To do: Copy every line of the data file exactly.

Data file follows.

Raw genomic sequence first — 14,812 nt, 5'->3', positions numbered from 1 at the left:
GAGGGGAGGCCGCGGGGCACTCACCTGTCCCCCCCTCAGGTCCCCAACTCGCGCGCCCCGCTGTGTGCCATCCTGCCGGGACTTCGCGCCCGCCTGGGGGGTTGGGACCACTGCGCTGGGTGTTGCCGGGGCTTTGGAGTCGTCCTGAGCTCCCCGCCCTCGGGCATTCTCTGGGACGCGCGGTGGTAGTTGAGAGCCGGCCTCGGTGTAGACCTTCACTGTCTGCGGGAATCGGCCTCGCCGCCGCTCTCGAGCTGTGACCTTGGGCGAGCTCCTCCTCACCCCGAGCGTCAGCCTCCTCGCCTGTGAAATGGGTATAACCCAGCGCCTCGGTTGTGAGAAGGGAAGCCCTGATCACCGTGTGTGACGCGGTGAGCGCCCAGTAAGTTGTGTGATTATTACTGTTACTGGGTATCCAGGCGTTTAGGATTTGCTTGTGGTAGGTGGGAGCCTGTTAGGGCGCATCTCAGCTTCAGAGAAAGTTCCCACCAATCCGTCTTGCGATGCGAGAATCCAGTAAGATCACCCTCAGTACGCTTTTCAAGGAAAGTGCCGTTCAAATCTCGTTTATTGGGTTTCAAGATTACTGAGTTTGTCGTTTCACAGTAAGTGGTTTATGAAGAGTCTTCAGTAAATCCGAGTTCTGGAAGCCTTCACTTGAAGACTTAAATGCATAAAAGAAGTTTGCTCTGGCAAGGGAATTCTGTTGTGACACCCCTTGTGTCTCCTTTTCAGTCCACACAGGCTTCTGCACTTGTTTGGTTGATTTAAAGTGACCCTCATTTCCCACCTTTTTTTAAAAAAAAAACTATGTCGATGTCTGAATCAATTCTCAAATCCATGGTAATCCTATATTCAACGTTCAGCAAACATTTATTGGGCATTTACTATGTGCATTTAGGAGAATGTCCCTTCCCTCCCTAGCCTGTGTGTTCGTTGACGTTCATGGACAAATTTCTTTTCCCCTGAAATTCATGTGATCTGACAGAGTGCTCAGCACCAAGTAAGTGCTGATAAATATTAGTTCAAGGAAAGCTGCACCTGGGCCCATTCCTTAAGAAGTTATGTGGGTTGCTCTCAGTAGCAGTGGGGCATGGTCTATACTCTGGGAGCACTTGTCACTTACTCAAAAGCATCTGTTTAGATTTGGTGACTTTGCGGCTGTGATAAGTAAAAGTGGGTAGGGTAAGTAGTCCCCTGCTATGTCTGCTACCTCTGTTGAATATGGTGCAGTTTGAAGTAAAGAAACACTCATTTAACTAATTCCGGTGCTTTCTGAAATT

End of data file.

Raw genomic sequence first — 14,812 nt, 5'->3', positions numbered from 1 at the left:
GAGGGGAGGCCGCGGGGCACTCACCTGTCCCCCCCTCAGGTCCCCAACTCGCGCGCCCCGCTGTGTGCCATCCTGCCGGGACTTCGCGCCCGCCTGGGGGGTTGGGACCACTGCGCTGGGTGTTGCCGGGGCTTTGGAGTCGTCCTGAGCTCCCCGCCCTCGGGCATTCTCTGGGACGCGCGGTGGTAGTTGAGAGCCGGCCTCGGTGTAGACCTTCACTGTCTGCGGGAATCGGCCTCGCCGCCGCTCTCGAGCTGTGACCTTGGGCGAGCTCCTCCTCACCCCGAGCGTCAGCCTCCTCGCCTGTGAAATGGGTATAACCCAGCGCCTCGGTTGTGAGAAGGGAAGCCCTGATCACCGTGTGTGACGCGGTGAGCGCCCAGTAAGTTGTGTGATTATTACTGTTACTGGGTATCCAGGCGTTTAGGATTTGCTTGTGGTAGGTGGGAGCCTGTTAGGGCGCATCTCAGCTTCAGAGAAAGTTCCCACCAATCCGTCTTGCGATGCGAGAATCCAGTAAGATCACCCTCAGTACGCTTTTCAAGGAAAGTGCCGTTCAAATCTCGTTTATTGGGTTTCAAGATTACTGAGTTTGTCGTTTCACAGTAAGTGGTTTATGAAGAGTCTTCAGTAAATCCGAGTTCTGGAAGCCTTCACTTGAAGACTTAAATGCATAAAAGAAGTTTGCTCTGGCAAGGGAATTCTGTTGTGACACCCCTTGTGTCTCCTTTTCAGTCCACACAGGCTTCTGCACTTGTTTGGTTGATTTAAAGTGACCCTCATTTCCCACCTTTTTTTAAAAAAAAAACTATGTCGATGTCTGAATCAATTCTCAAATCCATGGTAATCCTATATTCAACGTTCAGCAAACATTTATTGGGCATTTACTATGTGCATTTAGGAGAATGTCCCTTCCCTCCCTAGCCTGTGTGTTCGTTGACGTTCATGGACAAATTTCTTTTCCCCTGAAATTCATGTGATCTGACAGAGTGCTCAGCACCAAGTAAGTGCTGATAAATATTAGTTCAAGGAAAGCTGCACCTGGGCCCATTCCTTAAGAAGTTATGTGGGTTGCTCTCAGTAGCAGTGGGGCATGGTCTATACTCTGGGAGCACTTGTCACTTACTCAAAAGCATCTGTTTAGATTTGGTGACTTTGCGGCTGTGATAAGTAAAAGTGGGTAGGGTAAGTAGTCCCCTGCTATGTCTGCTACCTCTGTTGAATATGGTGCAGTTTGAAGTAAAGAAACACTCATTTAACTAATTCCGGTGCTTTCTGAAATT